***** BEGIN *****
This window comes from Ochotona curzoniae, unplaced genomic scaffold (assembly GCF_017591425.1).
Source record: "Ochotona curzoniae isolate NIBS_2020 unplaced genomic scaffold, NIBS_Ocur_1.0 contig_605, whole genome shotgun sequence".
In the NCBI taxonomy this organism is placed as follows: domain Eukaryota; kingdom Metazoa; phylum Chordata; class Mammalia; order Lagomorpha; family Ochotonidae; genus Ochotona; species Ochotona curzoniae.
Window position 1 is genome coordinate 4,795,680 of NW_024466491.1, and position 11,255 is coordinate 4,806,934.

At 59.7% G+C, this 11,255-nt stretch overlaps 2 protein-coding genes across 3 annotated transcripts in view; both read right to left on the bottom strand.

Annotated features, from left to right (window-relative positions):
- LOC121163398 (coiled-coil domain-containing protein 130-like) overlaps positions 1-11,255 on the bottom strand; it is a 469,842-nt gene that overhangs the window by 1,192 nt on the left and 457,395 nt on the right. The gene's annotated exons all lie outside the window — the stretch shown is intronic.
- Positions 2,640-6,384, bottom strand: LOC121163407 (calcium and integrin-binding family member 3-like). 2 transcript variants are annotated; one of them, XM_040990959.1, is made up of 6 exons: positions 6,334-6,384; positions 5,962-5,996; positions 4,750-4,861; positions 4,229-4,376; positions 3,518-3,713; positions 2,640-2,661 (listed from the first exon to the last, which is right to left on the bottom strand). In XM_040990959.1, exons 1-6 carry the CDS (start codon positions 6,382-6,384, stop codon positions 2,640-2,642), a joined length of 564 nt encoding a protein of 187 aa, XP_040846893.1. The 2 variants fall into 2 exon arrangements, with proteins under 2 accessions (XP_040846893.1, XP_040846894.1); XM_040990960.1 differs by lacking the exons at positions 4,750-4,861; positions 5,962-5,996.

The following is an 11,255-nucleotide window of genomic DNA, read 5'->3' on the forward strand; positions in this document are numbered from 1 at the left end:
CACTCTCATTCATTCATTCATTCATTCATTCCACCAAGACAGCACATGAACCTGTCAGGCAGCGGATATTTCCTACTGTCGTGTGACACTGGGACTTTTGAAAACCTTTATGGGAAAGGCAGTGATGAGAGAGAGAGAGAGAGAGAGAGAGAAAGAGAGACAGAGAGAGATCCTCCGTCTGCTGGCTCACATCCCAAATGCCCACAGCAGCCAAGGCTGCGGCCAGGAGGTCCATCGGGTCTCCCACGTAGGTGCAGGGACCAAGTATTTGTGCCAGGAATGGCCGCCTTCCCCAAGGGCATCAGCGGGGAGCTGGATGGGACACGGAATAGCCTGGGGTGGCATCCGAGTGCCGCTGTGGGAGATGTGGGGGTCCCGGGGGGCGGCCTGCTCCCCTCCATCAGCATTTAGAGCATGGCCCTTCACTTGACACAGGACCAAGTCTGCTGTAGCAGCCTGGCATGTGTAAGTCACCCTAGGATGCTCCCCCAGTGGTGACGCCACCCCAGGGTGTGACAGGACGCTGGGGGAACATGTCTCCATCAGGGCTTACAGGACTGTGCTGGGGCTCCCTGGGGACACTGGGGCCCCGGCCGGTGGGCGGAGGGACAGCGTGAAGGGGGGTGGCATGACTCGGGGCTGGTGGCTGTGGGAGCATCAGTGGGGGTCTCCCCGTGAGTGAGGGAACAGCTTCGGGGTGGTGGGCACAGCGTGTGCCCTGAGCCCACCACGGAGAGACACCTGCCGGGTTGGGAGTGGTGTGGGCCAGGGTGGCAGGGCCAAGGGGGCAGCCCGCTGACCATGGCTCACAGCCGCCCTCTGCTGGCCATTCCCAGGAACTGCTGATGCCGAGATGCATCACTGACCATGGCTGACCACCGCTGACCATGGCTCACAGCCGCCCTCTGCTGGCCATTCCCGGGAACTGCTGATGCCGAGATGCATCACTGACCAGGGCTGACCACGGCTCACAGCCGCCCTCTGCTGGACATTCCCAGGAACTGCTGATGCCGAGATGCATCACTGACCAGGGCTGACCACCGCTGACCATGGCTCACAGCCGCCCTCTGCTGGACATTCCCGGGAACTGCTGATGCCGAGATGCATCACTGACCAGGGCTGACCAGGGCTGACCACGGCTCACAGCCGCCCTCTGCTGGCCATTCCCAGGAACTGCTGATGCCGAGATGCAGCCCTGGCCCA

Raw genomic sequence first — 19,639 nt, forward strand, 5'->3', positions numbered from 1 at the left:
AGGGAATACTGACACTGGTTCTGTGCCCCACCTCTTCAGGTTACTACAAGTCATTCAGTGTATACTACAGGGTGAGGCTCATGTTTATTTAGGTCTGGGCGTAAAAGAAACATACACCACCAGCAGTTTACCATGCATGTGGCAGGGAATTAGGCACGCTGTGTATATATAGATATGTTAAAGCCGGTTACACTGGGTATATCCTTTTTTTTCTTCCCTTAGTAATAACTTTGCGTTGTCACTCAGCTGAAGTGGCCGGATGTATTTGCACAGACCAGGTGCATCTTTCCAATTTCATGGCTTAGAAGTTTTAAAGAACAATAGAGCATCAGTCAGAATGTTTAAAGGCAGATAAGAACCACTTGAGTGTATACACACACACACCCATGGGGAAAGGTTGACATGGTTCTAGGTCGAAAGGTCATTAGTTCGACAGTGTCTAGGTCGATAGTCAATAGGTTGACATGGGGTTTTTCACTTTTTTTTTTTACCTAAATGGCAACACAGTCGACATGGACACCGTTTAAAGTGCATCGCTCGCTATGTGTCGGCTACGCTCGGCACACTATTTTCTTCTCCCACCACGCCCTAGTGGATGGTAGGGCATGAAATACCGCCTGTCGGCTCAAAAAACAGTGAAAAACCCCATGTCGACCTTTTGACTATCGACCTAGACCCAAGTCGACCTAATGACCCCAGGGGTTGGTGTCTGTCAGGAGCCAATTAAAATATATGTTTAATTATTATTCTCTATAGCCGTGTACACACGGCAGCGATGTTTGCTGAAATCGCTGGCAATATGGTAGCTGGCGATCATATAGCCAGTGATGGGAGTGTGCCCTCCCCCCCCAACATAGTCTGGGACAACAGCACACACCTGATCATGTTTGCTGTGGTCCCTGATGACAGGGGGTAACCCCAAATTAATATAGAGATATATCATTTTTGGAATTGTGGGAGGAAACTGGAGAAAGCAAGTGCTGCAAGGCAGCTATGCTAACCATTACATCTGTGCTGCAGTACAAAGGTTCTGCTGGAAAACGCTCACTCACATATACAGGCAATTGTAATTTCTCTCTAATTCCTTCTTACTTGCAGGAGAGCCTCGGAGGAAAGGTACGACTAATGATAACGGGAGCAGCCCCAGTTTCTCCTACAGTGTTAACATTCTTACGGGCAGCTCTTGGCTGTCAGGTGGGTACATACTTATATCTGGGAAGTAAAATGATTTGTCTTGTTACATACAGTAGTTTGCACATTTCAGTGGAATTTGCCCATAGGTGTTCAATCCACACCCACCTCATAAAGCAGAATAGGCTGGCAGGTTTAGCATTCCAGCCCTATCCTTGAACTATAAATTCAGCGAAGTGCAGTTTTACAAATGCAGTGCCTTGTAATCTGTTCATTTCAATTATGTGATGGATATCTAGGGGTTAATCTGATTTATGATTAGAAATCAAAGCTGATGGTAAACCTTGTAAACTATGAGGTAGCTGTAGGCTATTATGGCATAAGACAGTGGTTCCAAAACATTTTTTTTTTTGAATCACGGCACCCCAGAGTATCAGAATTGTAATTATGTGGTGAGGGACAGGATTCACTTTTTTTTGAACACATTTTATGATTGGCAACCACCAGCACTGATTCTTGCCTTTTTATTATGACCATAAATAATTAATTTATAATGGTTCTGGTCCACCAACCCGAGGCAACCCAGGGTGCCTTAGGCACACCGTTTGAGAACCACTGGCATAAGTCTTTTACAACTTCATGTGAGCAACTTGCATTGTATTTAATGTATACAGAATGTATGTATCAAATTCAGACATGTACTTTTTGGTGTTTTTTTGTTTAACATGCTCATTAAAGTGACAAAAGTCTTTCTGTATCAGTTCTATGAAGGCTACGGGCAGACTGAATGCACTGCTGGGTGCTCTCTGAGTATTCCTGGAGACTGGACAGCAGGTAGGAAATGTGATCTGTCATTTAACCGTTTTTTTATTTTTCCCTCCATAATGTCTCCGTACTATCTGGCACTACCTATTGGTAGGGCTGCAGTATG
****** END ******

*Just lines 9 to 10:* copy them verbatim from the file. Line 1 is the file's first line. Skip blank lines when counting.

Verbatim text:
The following is an 11,255-nucleotide window of genomic DNA, read 5'->3' on the forward strand; positions in this document are numbered from 1 at the left end:
CACTCTCATTCATTCATTCATTCATTCATTCCACCAAGACAGCACATGAACCTGTCAGGCAGCGGATATTTCCTACTGTCGTGTGACACTGGGACTTTTGAAAACCTTTATGGGAAAGGCAGTGATGAGAGAGAGAGAGAGAGAGAGAGAGAAAGAGAGACAGAGAGAGATCCTCCGTCTGCTGGCTCACATCCCAAATGCCCACAGCAGCCAAGGCTGCGGCCAGGAGGTCCATCGGGTCTCCCACGTAGGTGCAGGGACCAAGTATTTGTGCCAGGAATGGCCGCCTTCCCCAAGGGCATCAGCGGGGAGCTGGATGGGACACGGAATAGCCTGGGGTGGCATCCGAGTGCCGCTGTGGGAGATGTGGGGGTCCCGGGGGGCGGCCTGCTCCCCTCCATCAGCATTTAGAGCATGGCCCTTCACTTGACACAGGACCAAGTCTGCTGTAGCAGCCTGGCATGTGTAAGTCACCCTAGGATGCTCCCCCAGTGGTGACGCCACCCCAGGGTGTGACAGGACGCTGGGGGAACATGTCTCCATCAGGGCTTACAGGACTGTGCTGGGGCTCCCTGGGGACACTGGGGCCCCGGCCGGTGGGCGGAGGGACAGCGTGAAGGGGGGTGGCATGACTCGGGGCTGGTGGCTGTGGGAGCATCAGTGGGGGTCTCCCCGTGAGTGAGGGAACAGCTTCGGGGTGGTGGGCACAGCGTGTGCCCTGAGCCCACCACGGAGAGACACCTGCCGGGTTGGGAGTGGTGTGGGCCAGGGTGGCAGGGCCAAGGGGGCAGCCCGCTGACCATGGCTCACAGCCGCCCTCTGCTGGCCATTCCCAGGAACTGCTGATGCCGAGATGCATCACTGACCATGGCTGACCACCGCTGACCATGGCTCACAGCCGCCCTCTGCTGGCCATTCCCGGGAACTGCTGATGCCGAGATGCATCACTGACCAGGGCTGACCACGGCTCACAGCCGCCCTCTGCTGGACATTCCCAGGAACTGCTGATGCCGAGATGCATCACTGACCAGGGCTGACCACCGCTGACCATGGCTCACAGCCGCCCTCTGCTGGACATTCCCGGGAACTGCTGATGCCGAGATGCATCACTGACCAGGGCTGACCAGGGCTGACCACGGCTCACAGCCGCCCTCTGCTGGCCATTCCCAGGAACTGCTGATGCCGAGATGCAGCCCTGGCCCA